Spacewalkers Complete Installation Of Ammonia Pump Module | Aero-News Network
Aero-News Network
RSS icon RSS feed
podcast icon MP3 podcast
Subscribe Aero-News e-mail Newsletter Subscribe

Airborne Unlimited -- Recent Daily Episodes

Episode Date

AMA Drone Report

Airborne-Monday

Airborne-Tuesday

Airborne-Wednesday

Airborne-Thursday

Airborne-Friday

Airborne-Unmanned w/AUVSI

Airborne On ANN

AMA 10.19.17

Airborne 10.16.17

Airborne 10.17.17

Airborne 10.18.17

Airborne 10.19.17

Airborne 10.20.17

Airborne-Unmanned 10.17.17

Airborne-YouTube

AMA 10.19.17

Airborne 10.16.17

Airborne 10.17.17

Airborne 10.18.17

Airborne 10.19.17

Airborne 10.20.17

Airborne-Unmanned 10.17.17

NEW!!! 2017 AirVenture Innovation Preview -- YouTube Presentation / Vimeo Presentation

Fri, Dec 27, 2013

Spacewalkers Complete Installation Of Ammonia Pump Module

Cooling System Now Considered To Be 'Fully Operational' Following Repairs

Spacewalkers Rick Mastracchio and Mike Hopkins completed a second spacewalk to install a spare ammonia pump module on Christmas Eve. The U.S. Quest airlock began repressurization at 1423 EDT Tuesday signaling the official end of their spacewalk.

Tuesday’s main tasks included the removal and installation of a spare pump module. The first task was to remove the spare pump module from the space station’s External Stowage Platform-3. After that was completed, the module was bolted to the S1 truss and connected to Loop A of the station’s external Active Thermal Control System.

Hopkins attached himself to the Canadarm2 and took a ride to the worksite. Mastracchio tethered himself to the station and translated to the S1 truss to assist his partner. Japanese astronaut Koichi Wakata operated the Canadarm2 from inside the Destiny laboratory. While doing the connection work, the duo demated ammonia fluid lines from a jumper box that enabled ammonia flow during the repair spacewalks. After experiencing some difficulty disconnecting a fluid line the spacewalkers reported seeing ammonia flakes escaping a valve. As a precaution, mission controllers asked the spacewalkers to inspect their spacesuits for possible ammonia contamination. Once they were back in the Quest airlock the duo conducted more ammonia decontamination procedures on their spacesuits. All four fluid lines were successfully reconnected to the newly installed pump module restoring ammonia flow.

Afterward, Hopkins and Mastracchio completed electrical connections to the pump module. Power was successfully restored to the ammonia pump module. Flight controllers in the Mission Control Center at NASA's Johnson Space Center in Houston successfully restarted the new pump Tuesday night. The pump module controls the flow of ammonia through cooling loops and radiators outside the space station, and, combined with water-based cooling loops inside the station, removes excess heat into the vacuum of space. The new pump now is considered fully functional.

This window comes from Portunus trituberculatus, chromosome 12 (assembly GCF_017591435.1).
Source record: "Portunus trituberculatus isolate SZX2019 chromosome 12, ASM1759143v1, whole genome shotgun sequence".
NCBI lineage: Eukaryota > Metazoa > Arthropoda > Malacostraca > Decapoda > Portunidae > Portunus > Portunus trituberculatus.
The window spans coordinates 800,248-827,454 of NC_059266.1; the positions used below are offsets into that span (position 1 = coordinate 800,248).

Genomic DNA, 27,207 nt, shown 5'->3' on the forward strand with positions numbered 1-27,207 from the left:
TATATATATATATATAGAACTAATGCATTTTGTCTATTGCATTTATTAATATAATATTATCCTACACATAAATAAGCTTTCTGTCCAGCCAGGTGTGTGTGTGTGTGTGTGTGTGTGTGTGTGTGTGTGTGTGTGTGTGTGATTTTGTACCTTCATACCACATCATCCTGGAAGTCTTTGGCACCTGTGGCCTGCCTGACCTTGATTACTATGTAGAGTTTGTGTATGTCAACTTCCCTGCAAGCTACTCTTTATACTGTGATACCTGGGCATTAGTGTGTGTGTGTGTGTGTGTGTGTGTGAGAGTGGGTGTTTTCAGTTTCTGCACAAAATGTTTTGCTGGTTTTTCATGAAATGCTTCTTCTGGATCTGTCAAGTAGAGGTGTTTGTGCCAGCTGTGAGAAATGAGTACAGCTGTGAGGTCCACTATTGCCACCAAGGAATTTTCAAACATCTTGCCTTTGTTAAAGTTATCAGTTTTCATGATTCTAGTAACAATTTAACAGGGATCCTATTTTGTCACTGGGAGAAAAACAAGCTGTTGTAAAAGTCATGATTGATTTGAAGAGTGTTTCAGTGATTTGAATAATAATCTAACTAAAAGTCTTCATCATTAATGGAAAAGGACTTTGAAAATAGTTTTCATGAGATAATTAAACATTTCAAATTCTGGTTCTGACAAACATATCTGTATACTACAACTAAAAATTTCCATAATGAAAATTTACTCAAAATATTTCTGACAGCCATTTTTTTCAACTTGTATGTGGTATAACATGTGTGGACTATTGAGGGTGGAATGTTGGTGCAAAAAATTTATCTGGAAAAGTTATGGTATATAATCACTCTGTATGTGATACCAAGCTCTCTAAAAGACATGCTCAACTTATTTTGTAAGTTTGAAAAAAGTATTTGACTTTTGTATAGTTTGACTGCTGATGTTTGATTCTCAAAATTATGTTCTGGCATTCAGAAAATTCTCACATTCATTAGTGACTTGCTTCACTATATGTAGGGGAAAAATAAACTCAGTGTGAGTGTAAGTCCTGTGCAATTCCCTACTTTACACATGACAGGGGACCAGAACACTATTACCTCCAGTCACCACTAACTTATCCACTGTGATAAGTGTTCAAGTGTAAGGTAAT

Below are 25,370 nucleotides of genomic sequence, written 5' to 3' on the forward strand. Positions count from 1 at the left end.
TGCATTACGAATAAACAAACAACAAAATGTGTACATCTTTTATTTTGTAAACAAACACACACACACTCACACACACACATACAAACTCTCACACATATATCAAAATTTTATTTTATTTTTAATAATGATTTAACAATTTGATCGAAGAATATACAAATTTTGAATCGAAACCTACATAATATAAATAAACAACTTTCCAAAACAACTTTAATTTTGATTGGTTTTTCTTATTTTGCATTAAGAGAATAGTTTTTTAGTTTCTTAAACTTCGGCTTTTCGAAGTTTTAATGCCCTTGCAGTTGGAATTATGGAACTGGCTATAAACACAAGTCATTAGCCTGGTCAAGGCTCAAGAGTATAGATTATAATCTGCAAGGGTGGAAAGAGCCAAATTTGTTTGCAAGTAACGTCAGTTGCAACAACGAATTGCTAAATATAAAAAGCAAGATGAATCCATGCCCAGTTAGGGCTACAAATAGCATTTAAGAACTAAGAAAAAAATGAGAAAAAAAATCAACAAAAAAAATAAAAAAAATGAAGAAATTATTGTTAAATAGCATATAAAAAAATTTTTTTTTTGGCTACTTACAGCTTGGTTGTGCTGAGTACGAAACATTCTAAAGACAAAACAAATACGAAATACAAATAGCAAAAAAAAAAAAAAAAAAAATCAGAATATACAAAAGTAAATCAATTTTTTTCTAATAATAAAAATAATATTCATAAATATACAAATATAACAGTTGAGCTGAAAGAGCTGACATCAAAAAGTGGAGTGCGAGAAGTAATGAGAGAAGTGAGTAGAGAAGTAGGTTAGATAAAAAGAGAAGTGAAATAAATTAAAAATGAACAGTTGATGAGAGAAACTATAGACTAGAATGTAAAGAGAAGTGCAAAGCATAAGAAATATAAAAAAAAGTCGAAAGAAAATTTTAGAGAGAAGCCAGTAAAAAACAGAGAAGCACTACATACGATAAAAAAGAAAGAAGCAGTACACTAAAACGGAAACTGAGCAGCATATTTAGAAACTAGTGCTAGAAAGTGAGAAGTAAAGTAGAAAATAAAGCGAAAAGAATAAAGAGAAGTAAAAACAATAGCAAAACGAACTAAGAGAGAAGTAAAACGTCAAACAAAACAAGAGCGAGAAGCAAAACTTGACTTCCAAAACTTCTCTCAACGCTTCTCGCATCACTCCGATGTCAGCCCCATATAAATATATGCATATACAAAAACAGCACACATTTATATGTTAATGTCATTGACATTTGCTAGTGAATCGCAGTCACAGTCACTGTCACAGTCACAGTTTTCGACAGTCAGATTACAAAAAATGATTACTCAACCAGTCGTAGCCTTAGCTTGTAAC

The duo was originally scheduled to finish the installation work on Monday before mission controllers detected a spacesuit configuration issue at the end of Saturday’s spacewalk, in which the spacewalkers removed a faulty pump that experienced a problem with its internal flow control valve Dec. 11.

The suspect pump was removed from the starboard truss and parked in a temporary location on the station’s Mobile Base System rail car where it can stay until at least next June. Managers decided an extra day of preparation was necessary to get a backup spacesuit ready for Mastracchio.

(Pictured: Top: NASA astronaut Rick Mastracchio participates in the first Expedition 38 spacewalk designed to troubleshoot a faulty coolant pump on the International Space Station. Bottom: Astronaut Mike Hopkins prepares to attach himself to a foot restraint on the Canadarm2 outside the International Space Station. NASA images)

FMI: www.nasa.gov

Advertisement

More News

RFP: ANN Seeking New Site/Facility For Major Studio Upgrade

It's Official: Aggressive Upgrades For New Airborne Programs WILL Require New Digs It's been in development for years, but we're getting to a point where we think we can pull off s>[...]

Airborne 10.19.17: 200th TBM 900-Series, MooneyShares, E-AB Accident Stats

Also: Supersonic Test, Kobe Steel, Sullenberger Awarded, A-29 Super Tucanos, Textron, 109th AW CDR Daher recently rolled out its 200th TBM 900-series very fast turboprop aircraft s>[...]

AMA Drone Report 10.19.17: Drone/Airliner Midair?, FAA Sued, CNN 107 Waiver

Also: Swedish Drone Ban Lifted, Rocky Mountain Hobby-Expo, Drone Shark Detection, Kittyhawk DJI Sync 2.0 Recent reports about a midair collision between a jet and a drone have been>[...]

Airborne-Unmanned 10.17.17: Eagles v Drones, DJI AeroScope, Drone Policy

Also: AeroVironment Award, Washington State Patrol, Altavian Nova UAS, Robotaxis The French Military is training four Golden Eagles to attack drones in flight as a way to defend ag>[...]

Airborne 10.20.17: Santa Monica Setback, Red Bull Aviatrix, C-49 Flies Again

Also: HondaJet World Tour, Barnstorming, SpaceX, Dauntless, Fixed-Wing VTOL, Gravitational-Waves, Swedish Drones The City of Santa Monica may now proceed with shortening the runway>[...]

blog comments powered by Disqus



Advertisement

Advertisement

Podcasts

Advertisement

© 2007 - 2017 Web Development & Design by Pauli Systems, LC